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T 4 a lrashidi


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T 4 a lrashidi

  1. 1. Effective Interface Design By Avoiding Cognitive Overload – Addressing issues with Visual Design Abdullah ALRASHIDI EDGE903 - 2011
  2. 2. Content:
  3. 3. <ul><li>The user interface is a part of program by which users (people) can communicate with the programs or machines. </li></ul><ul><li>The interface could be to devices or other complex systems. </li></ul><ul><li>It provides means for user to input information to manipulate a system. </li></ul><ul><li>It output effects created by the user’s manipulations. (Stone & Stone 2005) </li></ul>
  4. 4. • Graphical User Interface (GUI) – is the user visual interface that allow users to interacting with a computer using items such as windows and icons (Norman 2004). • Design considerations principles: organize, economize and communicate. It should take into account human factors and cognitive ability.
  5. 5. • Organize – consistency, screen layout, relationships and navigability are important concepts • Consistency – match with the real world – what users are used to. • Screen layout – the general 7+/-2 rule is essential to considered to avoid information overload. Designing visual representation can designed according to CLT to avoid overload • CLT to properly design learning materials  avoid cognitive overload
  6. 6. If Attended to LONG-TERM MEMORY <ul><li>Cognitive Architecture </li></ul><ul><li>Perceive Incoming information </li></ul><ul><li>Attend to Information </li></ul><ul><li>Limited Capacity </li></ul><ul><li>Limited duration </li></ul><ul><li>Permanent store all Knowledge and skills in multidimensional webs of interconnected nodes (schemas) </li></ul><ul><li>Unlimited </li></ul>Stimuli in the Environment SENSORY MEMORY Elaborative Rehearsal Sweller, et al.,1998 Cognitive Architecture & Instructional Design WORKING MEMORY If toattended
  7. 7. <ul><li>Basic assumption: </li></ul><ul><ul><li>Learning happens best under instructional conditions that are aligned with our cognitive architecture </li></ul></ul><ul><ul><li>If an overly complicated task is NOT so aligned  cognitive overload </li></ul></ul><ul><li>Structured visual design must be avoid high cognitive load </li></ul>LEARNING
  8. 8. CLT: 3 types of CL <ul><ul><li>Intrinsic </li></ul></ul><ul><li>Extraneous </li></ul><ul><li>Germane </li></ul>Intrinsic Load (Irreducible by instructional design) Extraneous Load (Reducible by Instructional Design) Germane Load (Increasable by instructional design) Free Capacity Fig 2 A visual representation of the assumptions underlying cognitive load theory (Plass, Moreno & Brünken 2010; p18) Total Working Memory Capacity Total Cognitive Load
  9. 9. CLT Instructional techniques The principal of CLT is applied to develop training material that efficiently make use of the available cognitive processing capacity  Instructional design Techniques. <ul><li>Decreasing Extraneous Load </li></ul><ul><li>Goal-free effect </li></ul><ul><li>Worked-example effect </li></ul><ul><li>Completion effect </li></ul><ul><li>Split-attention effect </li></ul><ul><li>Modality effect </li></ul><ul><li>Redundancy effect </li></ul><ul><li>Increasing Germane Load </li></ul><ul><li>Self-explanation effect </li></ul><ul><li>Imagination effect </li></ul><ul><li>Process information effect </li></ul><ul><li>Variability effect </li></ul><ul><li>Managing Intrinsic Load </li></ul><ul><li>Fading support effect </li></ul><ul><li>Part-whole/whole-part effect </li></ul><ul><li>Sequence effect </li></ul>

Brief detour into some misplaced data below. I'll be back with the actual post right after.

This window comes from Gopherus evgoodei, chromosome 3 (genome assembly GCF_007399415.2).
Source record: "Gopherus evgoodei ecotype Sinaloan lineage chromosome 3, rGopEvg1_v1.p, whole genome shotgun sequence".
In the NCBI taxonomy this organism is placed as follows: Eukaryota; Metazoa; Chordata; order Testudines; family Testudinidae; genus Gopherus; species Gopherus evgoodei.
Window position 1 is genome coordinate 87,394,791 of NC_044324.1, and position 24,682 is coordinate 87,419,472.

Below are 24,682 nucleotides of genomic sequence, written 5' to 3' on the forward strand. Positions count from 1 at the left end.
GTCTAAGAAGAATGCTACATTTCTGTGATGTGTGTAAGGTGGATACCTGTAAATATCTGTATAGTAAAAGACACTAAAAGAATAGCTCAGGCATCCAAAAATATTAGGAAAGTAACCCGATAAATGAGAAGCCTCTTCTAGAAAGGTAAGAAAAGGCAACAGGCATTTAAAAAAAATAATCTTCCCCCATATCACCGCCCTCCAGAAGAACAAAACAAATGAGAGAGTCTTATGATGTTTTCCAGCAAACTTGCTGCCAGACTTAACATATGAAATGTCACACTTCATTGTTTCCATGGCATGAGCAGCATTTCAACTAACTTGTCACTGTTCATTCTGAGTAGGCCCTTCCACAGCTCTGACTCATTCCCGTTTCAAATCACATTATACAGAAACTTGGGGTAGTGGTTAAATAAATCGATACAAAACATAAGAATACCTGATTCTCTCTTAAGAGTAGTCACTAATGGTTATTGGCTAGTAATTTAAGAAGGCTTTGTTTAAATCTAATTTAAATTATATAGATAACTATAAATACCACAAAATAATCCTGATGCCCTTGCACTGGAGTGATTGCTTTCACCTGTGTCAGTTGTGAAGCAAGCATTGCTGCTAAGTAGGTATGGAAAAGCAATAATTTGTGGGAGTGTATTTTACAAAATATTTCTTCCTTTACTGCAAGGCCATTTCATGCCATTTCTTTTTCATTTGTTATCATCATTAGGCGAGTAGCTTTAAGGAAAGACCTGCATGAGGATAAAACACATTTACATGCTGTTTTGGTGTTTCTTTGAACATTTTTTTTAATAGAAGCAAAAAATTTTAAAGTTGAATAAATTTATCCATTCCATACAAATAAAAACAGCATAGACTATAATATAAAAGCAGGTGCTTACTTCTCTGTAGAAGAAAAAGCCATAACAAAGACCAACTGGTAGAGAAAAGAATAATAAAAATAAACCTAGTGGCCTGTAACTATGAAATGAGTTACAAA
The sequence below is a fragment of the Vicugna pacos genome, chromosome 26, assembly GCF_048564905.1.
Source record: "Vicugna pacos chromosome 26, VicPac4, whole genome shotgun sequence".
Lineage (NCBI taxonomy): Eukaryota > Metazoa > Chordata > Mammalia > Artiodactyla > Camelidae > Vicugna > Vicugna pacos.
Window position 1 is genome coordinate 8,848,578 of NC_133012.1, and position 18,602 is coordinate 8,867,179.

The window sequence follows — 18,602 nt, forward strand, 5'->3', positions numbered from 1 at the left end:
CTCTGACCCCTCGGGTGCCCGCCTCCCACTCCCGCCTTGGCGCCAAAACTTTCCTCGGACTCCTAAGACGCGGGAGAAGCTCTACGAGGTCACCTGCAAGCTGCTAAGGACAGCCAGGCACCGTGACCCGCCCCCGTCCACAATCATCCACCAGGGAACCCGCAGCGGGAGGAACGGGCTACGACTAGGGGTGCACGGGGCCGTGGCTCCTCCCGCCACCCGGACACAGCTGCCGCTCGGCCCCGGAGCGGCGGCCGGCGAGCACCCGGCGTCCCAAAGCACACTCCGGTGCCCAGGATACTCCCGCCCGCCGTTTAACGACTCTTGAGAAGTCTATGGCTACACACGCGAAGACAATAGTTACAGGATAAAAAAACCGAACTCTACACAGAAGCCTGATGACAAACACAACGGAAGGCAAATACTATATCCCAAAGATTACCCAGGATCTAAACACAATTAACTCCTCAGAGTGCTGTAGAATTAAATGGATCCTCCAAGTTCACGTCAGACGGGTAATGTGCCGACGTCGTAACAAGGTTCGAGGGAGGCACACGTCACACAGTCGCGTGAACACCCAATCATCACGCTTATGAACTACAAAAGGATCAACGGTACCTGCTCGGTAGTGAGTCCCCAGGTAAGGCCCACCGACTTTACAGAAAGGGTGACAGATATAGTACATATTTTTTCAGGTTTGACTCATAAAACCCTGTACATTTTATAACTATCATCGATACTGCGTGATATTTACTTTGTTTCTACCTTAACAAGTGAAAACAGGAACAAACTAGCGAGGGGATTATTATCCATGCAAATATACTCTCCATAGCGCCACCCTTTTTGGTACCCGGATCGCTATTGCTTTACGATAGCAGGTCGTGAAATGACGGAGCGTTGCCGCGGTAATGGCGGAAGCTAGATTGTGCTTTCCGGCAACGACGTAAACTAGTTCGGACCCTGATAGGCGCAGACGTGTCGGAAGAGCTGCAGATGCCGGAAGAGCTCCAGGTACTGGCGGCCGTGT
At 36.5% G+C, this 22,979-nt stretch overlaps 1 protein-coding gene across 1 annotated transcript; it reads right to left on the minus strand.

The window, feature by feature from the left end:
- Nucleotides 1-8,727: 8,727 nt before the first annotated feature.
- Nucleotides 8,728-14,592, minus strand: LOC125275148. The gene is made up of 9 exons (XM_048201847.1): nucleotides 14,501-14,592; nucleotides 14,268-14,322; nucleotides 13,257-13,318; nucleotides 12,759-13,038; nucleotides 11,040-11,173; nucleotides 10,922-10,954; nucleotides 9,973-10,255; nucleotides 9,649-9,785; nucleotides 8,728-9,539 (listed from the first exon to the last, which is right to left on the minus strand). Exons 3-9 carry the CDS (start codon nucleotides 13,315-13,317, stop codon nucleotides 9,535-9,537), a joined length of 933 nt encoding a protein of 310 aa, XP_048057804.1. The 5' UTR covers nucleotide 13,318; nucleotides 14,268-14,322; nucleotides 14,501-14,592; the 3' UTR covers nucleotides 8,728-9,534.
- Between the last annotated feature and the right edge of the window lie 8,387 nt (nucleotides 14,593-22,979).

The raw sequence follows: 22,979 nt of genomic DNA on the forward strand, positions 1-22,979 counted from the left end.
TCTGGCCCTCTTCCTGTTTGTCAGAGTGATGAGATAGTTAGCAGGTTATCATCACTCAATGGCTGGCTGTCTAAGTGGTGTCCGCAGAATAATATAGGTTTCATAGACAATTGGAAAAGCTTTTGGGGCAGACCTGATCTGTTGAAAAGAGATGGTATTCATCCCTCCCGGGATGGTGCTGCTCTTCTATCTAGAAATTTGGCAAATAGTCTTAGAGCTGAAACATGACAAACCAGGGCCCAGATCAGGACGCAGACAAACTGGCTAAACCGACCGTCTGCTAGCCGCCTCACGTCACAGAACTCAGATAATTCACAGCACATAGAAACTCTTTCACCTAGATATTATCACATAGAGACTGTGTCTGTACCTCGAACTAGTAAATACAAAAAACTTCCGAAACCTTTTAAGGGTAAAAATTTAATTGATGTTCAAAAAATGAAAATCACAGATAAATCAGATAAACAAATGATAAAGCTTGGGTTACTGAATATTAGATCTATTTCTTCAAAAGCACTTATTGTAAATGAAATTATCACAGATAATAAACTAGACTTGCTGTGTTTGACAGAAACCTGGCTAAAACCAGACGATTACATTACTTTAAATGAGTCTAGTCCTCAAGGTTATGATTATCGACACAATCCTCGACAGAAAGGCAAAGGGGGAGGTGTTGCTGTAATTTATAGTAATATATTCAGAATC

10. 10. Cognitive load Theory <ul><ul><li>Cognitive load theory focuses on the need to maximise working memory resources to facilitate learning. Cognitive load is a measure of the “total amount of mental activity imposed on working memory at an instance of time” (Cooper, 1998, p.10). </li></ul></ul><ul><ul><li>It is based on the concepts of information processing in memory. </li></ul></ul><ul><ul><li>It is multidimensional construct characterised by three key dimensions: Intrinsic, extraneous & germane CL. </li></ul></ul>
  11. 11. Instructions and suggestions for interface designers <ul><li>The interface has to communicate with users by designing the interface contents that are clear leading to desired accurate actions. </li></ul>
  12. 12. <ul><li>Avoid information clustering which can confuse to learners as it might increasing cognitive load through the disordering in the interface. </li></ul>Instructions and suggestions for interface designers
  13. 13. <ul><li>Do not fall in the same mistake that I made of clustering the slide with lots of information in slide 7 – CLT & Cognitive Resource Information. Do I need try to align text and picture to reduce cognitive load to align memory process. </li></ul>Instructions and suggestions for interface designers
  14. 14. <ul><li>Make design simple and user friendly to the user. Make it help the users to be more active and will motivate them to improve their interactions with the interface. </li></ul>Instructions and suggestions for interface designers
  15. 15. Summary
  16. 16. Summary
  17. 17. <ul><li>REFERENCE </li></ul><ul><li>Cooper, G 1998, Research into cognitive load theory and instructional design at UNSW, accessed 21/10/2011, http:// </li></ul><ul><li>Hasler, BS, Kersten, B & Sweller, J 2007, Learner control, control load and instructional animation, Journal of Applied Cognitive Psychology, vol.21, no.7, pp 713 – 729, Wiley Online Library database </li></ul><ul><li>Norman, D 2004, Design as Communication, accessed 24/10/2011, </li></ul><ul><li>Stone & Stone 2005, User interface design and evaluation , accessed 24/10/2011, </li></ul><ul><li>Sweller J, van Merrienboer JJG, Paas F 1998, Cognitive architecture and instructional design, Educational Psychology Review 1998, vol 10, no 2, pg 251 – 296, Wiley Online Library database </li></ul>